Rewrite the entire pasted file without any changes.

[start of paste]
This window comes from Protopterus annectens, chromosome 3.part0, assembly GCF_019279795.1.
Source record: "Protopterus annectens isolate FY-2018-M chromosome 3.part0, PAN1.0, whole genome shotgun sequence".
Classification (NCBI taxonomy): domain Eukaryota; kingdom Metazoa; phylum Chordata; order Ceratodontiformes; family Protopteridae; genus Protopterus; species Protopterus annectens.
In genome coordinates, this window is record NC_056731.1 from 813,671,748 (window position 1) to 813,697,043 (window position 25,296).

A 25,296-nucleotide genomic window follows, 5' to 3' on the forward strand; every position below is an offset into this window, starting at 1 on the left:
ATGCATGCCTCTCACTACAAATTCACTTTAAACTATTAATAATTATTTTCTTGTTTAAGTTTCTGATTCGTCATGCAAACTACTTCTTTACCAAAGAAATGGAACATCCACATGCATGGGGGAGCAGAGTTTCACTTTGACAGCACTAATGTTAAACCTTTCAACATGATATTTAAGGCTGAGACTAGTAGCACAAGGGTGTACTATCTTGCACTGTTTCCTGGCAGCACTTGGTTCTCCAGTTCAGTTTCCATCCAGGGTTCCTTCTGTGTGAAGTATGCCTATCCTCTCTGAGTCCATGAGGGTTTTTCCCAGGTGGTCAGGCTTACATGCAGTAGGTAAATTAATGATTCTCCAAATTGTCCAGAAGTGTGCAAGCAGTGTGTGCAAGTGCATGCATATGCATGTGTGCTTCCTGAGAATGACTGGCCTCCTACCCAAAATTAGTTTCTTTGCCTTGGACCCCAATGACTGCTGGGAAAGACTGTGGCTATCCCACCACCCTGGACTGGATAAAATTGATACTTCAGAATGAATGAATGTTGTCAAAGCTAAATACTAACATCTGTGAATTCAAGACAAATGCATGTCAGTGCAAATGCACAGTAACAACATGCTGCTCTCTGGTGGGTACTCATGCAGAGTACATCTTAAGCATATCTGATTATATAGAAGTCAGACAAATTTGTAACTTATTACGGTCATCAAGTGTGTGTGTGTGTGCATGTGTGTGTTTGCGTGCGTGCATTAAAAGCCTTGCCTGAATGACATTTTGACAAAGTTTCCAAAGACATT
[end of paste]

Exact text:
This window comes from Protopterus annectens, chromosome 3.part0, assembly GCF_019279795.1.
Source record: "Protopterus annectens isolate FY-2018-M chromosome 3.part0, PAN1.0, whole genome shotgun sequence".
Classification (NCBI taxonomy): domain Eukaryota; kingdom Metazoa; phylum Chordata; order Ceratodontiformes; family Protopteridae; genus Protopterus; species Protopterus annectens.
In genome coordinates, this window is record NC_056731.1 from 813,671,748 (window position 1) to 813,697,043 (window position 25,296).

A 25,296-nucleotide genomic window follows, 5' to 3' on the forward strand; every position below is an offset into this window, starting at 1 on the left:
ATGCATGCCTCTCACTACAAATTCACTTTAAACTATTAATAATTATTTTCTTGTTTAAGTTTCTGATTCGTCATGCAAACTACTTCTTTACCAAAGAAATGGAACATCCACATGCATGGGGGAGCAGAGTTTCACTTTGACAGCACTAATGTTAAACCTTTCAACATGATATTTAAGGCTGAGACTAGTAGCACAAGGGTGTACTATCTTGCACTGTTTCCTGGCAGCACTTGGTTCTCCAGTTCAGTTTCCATCCAGGGTTCCTTCTGTGTGAAGTATGCCTATCCTCTCTGAGTCCATGAGGGTTTTTCCCAGGTGGTCAGGCTTACATGCAGTAGGTAAATTAATGATTCTCCAAATTGTCCAGAAGTGTGCAAGCAGTGTGTGCAAGTGCATGCATATGCATGTGTGCTTCCTGAGAATGACTGGCCTCCTACCCAAAATTAGTTTCTTTGCCTTGGACCCCAATGACTGCTGGGAAAGACTGTGGCTATCCCACCACCCTGGACTGGATAAAATTGATACTTCAGAATGAATGAATGTTGTCAAAGCTAAATACTAACATCTGTGAATTCAAGACAAATGCATGTCAGTGCAAATGCACAGTAACAACATGCTGCTCTCTGGTGGGTACTCATGCAGAGTACATCTTAAGCATATCTGATTATATAGAAGTCAGACAAATTTGTAACTTATTACGGTCATCAAGTGTGTGTGTGTGTGCATGTGTGTGTTTGCGTGCGTGCATTAAAAGCCTTGCCTGAATGACATTTTGACAAAGTTTCCAAAGACATT